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This article first appeared as "5 'must' steps to do social networking right" in Association TRENDS.
By ELLIOTT B. JAFFA, EdD
Ask 100 association executives what Web 2.0 means, and you'll get 100 different answers, along with a lot of "I don't know's." Yet ask the same group, "Are you on the social networking bandwagon?" and you'll hear, "Yes we are. You can follow us on Facebook and Twitter." Big deal!
Associations must reach out through social networking. Why? Because members are more open to new ideas and are (becoming) younger and more educated. They’re bloggers, they want their information faster, they’re web savvy, more wired than ever, and embrace interactivity.
P.T. Barnum said "one a minute." How about one a second? It amazes me that all of those associations who believe they are part of the Web 2.0 revolution actually made some technology company rich by buying something they neither understand nor know how to use. Why am I being so cynical? There are books, conferences and seminars galore telling you to get involved with social networking, but no one tell you how. Organizations have no idea of what they are buying because they have never bought this service before and have nothing with which to compare it. For example, you go to the supermarket on your way home and buy a loaf of bread. The cashier says, "$19.50." Without a second thought, you put the loaf down and leave. Why? Because you've been buying bread your whole life. Comparing Web 2.0 to other communications efforts is not even like comparing apples to oranges. Rather it's like comparing the whole produce section to the rest of the store.
Social networking is a major marketing tool for associations...if used correctly. Right now your members are writing about you on blogs, Wikipedia, and commenting on numerous social networking sites. How well does your marketing department and its director understand social networking, Web 2.0, what it really means, and how to use it? Below is a list of "must" steps your association needs to address, NOW!
1. Develop a "real" social networking marketing plan in writing rather than simply telling your members to follow you on Facebook and Twitter.
The goal: To tap into the intelligence of your members using subtle marketing strategies. Did your social networking vendor show you how? Probably not. Your members are itching to tell you what to do. They know what's wrong and how it can be fixed. Listen to them. It's a long-term conversation. They have ideas your staff have not thought of, and can help you continually improve. Your objective is to strategically embrace and motivate your members to interact with you and each other on a regular basis to increase business. This will include recruiting new members, attending your meetings and conferences, sharing positive experiences about what your association has done for them, and more.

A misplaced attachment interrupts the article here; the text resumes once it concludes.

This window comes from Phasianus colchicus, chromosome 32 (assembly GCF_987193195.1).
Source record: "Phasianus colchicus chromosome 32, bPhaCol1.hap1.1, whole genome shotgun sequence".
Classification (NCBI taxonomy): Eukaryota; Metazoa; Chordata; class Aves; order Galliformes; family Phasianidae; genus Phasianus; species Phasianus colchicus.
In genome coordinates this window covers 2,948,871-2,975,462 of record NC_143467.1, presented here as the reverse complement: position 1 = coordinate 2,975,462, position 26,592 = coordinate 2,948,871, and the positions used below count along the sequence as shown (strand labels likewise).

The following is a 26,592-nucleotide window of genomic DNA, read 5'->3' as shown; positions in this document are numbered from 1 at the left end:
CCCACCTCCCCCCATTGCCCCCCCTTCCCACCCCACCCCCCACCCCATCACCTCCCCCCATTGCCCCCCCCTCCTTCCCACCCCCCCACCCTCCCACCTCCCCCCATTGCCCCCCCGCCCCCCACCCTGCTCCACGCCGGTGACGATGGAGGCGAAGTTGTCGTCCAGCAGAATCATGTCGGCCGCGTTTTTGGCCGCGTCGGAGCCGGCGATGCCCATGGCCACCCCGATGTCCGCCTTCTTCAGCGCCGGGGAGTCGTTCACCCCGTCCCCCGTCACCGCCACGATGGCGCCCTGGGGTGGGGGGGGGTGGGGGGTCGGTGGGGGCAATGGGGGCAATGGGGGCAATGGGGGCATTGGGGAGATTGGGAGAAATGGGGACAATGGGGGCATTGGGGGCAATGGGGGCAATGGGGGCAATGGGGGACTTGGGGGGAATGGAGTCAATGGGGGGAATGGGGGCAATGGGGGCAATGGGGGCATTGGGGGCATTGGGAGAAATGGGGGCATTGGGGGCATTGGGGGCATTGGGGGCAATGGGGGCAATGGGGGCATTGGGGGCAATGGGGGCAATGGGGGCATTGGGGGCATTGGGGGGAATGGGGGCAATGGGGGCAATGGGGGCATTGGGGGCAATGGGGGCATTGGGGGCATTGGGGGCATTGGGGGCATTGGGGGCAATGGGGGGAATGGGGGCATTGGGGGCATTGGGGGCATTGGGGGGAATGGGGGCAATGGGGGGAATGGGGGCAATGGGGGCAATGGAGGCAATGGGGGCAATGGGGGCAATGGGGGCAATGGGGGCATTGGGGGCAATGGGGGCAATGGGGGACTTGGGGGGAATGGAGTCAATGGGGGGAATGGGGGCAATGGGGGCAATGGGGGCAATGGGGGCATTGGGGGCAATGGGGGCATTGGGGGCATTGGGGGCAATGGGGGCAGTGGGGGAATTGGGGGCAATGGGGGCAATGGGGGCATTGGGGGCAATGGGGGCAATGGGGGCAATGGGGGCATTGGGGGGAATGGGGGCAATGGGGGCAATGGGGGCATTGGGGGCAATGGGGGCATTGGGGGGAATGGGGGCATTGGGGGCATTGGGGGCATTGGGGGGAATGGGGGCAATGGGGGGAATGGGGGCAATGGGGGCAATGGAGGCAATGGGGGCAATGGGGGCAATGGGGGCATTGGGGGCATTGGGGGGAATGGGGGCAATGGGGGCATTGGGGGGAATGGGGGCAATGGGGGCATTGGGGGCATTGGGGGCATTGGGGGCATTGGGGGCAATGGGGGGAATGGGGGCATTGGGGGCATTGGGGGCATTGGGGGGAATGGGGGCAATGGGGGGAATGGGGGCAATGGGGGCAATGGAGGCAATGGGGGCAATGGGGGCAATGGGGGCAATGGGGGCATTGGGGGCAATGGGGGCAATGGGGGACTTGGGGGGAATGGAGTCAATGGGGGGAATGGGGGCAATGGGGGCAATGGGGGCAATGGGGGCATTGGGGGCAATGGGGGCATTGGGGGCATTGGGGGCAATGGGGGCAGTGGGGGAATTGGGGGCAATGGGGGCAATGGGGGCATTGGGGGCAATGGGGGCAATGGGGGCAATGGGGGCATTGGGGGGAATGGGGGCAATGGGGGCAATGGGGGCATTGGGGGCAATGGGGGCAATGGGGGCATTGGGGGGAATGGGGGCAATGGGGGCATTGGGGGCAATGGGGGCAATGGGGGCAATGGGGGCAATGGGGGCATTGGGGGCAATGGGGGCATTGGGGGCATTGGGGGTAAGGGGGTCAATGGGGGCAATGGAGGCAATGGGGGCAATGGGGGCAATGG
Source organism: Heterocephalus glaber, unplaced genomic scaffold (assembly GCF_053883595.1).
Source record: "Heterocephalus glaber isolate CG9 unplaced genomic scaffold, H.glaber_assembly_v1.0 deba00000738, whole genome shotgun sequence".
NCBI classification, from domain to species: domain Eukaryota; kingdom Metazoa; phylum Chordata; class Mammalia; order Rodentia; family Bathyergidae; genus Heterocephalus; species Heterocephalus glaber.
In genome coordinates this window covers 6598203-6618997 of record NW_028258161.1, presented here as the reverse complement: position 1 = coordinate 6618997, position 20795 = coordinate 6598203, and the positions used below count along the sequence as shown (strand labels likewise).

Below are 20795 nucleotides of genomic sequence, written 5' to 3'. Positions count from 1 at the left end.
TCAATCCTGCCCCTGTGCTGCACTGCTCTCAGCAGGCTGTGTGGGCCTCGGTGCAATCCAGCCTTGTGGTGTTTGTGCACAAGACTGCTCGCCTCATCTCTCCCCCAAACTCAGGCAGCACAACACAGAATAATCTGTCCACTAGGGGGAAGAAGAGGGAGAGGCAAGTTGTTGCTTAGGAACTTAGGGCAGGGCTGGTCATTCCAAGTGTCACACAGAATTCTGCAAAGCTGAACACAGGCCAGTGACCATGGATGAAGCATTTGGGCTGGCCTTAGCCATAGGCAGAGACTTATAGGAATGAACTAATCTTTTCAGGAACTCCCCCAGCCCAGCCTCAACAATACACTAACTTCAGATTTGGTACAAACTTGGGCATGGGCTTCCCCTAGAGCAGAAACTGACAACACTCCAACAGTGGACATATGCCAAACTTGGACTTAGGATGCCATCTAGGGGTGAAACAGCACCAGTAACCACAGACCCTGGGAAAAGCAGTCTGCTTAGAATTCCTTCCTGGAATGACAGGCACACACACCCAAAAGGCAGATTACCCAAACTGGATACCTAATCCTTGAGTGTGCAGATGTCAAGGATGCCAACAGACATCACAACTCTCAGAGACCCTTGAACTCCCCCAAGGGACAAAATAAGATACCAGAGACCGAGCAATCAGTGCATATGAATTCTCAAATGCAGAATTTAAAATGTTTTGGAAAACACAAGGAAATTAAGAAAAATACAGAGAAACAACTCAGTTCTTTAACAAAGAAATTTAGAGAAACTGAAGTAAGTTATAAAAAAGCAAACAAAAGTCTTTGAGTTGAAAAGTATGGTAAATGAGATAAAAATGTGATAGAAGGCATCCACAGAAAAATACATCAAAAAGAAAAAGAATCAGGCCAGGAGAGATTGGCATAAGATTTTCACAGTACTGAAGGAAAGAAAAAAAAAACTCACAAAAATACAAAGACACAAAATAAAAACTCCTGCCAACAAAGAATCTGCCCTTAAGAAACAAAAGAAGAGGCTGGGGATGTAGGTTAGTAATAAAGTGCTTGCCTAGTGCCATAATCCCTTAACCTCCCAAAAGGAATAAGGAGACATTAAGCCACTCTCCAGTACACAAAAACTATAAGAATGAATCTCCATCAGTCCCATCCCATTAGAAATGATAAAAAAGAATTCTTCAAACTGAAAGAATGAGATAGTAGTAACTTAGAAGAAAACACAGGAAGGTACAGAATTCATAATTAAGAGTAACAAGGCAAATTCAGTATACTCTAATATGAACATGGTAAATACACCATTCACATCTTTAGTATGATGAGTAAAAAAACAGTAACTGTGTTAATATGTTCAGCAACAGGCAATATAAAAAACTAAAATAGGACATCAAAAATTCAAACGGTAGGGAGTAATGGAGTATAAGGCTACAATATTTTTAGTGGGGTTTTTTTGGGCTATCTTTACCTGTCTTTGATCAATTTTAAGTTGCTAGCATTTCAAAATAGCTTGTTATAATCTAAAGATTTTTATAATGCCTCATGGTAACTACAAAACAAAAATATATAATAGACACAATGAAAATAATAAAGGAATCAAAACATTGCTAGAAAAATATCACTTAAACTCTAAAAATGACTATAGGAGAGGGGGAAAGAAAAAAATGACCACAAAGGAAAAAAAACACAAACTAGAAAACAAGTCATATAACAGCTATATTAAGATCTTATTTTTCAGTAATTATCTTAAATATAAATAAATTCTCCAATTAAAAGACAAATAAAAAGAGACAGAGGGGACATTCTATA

2. Develop a "social technographics" ladder of your members and their behaviors to turn the inactive, spectator, passive member into an energized contributor.
The goal: To segment your members to come together, communicate with each other, and become content producers using blogs, videos, reviews, multimedia, etc.
3. Decide which tools need to be in your social networking arsenal to achieve your goals.
The goal: By listening to your members, you first bring them into your inner circle and then give them the freedom to bring more and more members together by creating niche sites that share a common interest, their passion.
4. Visit many web sites, and read case study after case study to see if the information can be applied to your association's goals.
The goal: To educate yourself above and beyond what your vendor sold you.
5. Decide how much money and time to invest in social networking: Unfortunately, “It ain’t free!”
While corporate America already reaps the benefits of social networking, many associations aren't there...yet. My Rxs to associations are to develop your vision and a plan. Ask, "What do we want to accomplish by getting involved with social networking?" If your response is, "Because everybody else is doing it," then Web 2.0 is not for you. Get the leadership buy-in. Begin slowly and move in small concrete steps that have a big impact. Involve the "right" people to run your strategy. Establish a partnership between your marketing and IT staff, social networking consultant, and technology partners. You're all going to be in this together for the long run.
Jaffa is a behavioral and management psychologist based in Arlington VA. He writes "The Tradeshow Floor" column for Association TRENDS, as well as other articles.